Many parents, particularly those in urban areas, leave one school for another for a variety of reasons, including residential moves and financial reasons. Some are in search of a school that will better meet their children’s needs, particularly if their children already have behavior problems, according to Dr. Mansour. What they often don’t consider, she says, is the potentially detrimental impact of moving on their children.

Health care providers need to talk more with parents and children about school changes, according to Dr. Mansour. School districts, too, must take into account what is in the best interest of children as they formulate school policy, she says.

“Policies and programs enacted to reduce school mobility or help ease the transition to a new school may have a positive impact on children’s behavioral health problems,” says Dr. Mansour.

Jim Feuer | EurekAlert!
Further information:
http://www.cincinnatichildrens.org/

More articles from Social Sciences:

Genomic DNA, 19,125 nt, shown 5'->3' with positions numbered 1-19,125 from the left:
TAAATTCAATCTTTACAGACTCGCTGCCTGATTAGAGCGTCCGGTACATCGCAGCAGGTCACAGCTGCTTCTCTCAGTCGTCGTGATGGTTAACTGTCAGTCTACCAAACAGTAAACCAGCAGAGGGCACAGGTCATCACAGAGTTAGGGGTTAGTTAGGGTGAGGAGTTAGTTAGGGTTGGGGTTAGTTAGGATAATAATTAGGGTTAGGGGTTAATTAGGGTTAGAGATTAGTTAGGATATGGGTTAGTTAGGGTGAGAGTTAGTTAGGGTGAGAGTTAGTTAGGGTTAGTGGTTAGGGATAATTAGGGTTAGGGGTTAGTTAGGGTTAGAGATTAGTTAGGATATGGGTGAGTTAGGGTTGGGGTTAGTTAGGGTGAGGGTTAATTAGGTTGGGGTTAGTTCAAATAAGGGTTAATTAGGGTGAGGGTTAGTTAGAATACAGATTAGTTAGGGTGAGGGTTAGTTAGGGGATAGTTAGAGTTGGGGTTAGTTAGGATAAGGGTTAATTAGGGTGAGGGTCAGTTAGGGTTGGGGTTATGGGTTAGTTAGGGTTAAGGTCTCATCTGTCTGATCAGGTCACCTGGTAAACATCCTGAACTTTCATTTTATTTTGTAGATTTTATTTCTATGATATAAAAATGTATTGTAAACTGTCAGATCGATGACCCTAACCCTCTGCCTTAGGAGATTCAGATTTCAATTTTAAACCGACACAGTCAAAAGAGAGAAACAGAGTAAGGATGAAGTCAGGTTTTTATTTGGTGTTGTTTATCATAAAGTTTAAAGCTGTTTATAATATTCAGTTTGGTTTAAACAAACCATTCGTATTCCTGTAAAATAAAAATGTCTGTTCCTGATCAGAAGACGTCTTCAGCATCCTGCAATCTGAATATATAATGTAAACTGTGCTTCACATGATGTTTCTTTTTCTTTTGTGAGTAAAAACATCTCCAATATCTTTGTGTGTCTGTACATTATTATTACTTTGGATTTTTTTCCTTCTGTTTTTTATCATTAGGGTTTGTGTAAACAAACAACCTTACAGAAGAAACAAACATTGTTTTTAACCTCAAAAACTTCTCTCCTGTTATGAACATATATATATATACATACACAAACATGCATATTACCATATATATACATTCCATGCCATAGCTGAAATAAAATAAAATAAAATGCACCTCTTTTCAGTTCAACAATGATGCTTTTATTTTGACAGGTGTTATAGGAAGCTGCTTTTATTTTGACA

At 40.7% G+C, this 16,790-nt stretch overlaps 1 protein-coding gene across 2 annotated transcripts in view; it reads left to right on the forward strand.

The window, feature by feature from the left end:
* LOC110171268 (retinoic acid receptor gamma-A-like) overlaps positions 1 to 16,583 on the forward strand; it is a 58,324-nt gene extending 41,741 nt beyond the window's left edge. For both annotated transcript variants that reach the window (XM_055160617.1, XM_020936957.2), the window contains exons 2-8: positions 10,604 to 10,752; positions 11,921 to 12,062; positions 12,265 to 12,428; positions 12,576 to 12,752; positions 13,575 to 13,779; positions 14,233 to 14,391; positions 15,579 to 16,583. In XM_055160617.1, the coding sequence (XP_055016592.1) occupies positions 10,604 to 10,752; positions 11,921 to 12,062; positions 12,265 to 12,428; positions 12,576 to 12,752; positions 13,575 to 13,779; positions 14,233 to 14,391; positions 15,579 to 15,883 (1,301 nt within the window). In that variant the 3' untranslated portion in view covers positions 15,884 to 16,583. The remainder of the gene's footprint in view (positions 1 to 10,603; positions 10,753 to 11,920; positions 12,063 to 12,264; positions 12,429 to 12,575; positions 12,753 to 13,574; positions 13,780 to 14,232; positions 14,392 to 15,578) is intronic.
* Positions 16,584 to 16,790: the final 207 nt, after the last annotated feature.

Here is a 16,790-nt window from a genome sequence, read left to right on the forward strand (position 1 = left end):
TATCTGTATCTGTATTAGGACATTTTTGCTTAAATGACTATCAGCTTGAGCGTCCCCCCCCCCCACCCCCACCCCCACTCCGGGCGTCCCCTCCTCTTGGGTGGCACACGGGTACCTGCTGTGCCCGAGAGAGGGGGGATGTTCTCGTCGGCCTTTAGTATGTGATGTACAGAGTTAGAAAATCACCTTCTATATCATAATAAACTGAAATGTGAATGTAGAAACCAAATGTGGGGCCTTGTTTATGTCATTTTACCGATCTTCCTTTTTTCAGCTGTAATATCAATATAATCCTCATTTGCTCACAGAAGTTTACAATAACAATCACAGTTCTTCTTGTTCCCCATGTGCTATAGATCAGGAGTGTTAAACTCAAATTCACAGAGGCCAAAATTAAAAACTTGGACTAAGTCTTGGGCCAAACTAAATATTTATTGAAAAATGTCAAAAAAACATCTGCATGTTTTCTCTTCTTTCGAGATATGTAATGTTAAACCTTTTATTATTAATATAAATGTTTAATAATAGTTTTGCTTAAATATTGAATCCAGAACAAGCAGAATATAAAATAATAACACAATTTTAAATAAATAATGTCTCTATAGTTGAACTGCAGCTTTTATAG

nachricht Risk taking across the life span: The effects of hardship
08.01.2016 | Max-Planck-Institut für Bildungsforschung

nachricht Using social media for professional purposes – does it pay off?
08.12.2015 | Leibniz-Institut für Wissensmedien

All articles from Social Sciences >>>

The most recent press releases about innovation >>>

Die letzten 5 Focus-News des innovations-reports im Überblick:

Im Focus: The most accurate optical single-ion clock worldwide

Atomic clock experts from the Physikalisch-Technische Bundesanstalt (PTB) are the first research group in the world to have built an optical single-ion clock which attains an accuracy which had only been predicted theoretically so far. Their optical ytterbium clock achieved a relative systematic measurement uncertainty of 3 E-18. The results have been published in the current issue of the scientific journal "Physical Review Letters".

Atomic clock experts from the Physikalisch-Technische Bundesanstalt (PTB) are the first research group in the world to have built an optical single-ion clock...

Im Focus: Goodbye ground control: autonomous nanosatellites

The University of Würzburg has two new space projects in the pipeline which are concerned with the observation of planets and autonomous fault correction aboard satellites. The German Federal Ministry of Economic Affairs and Energy funds the projects with around 1.6 million euros.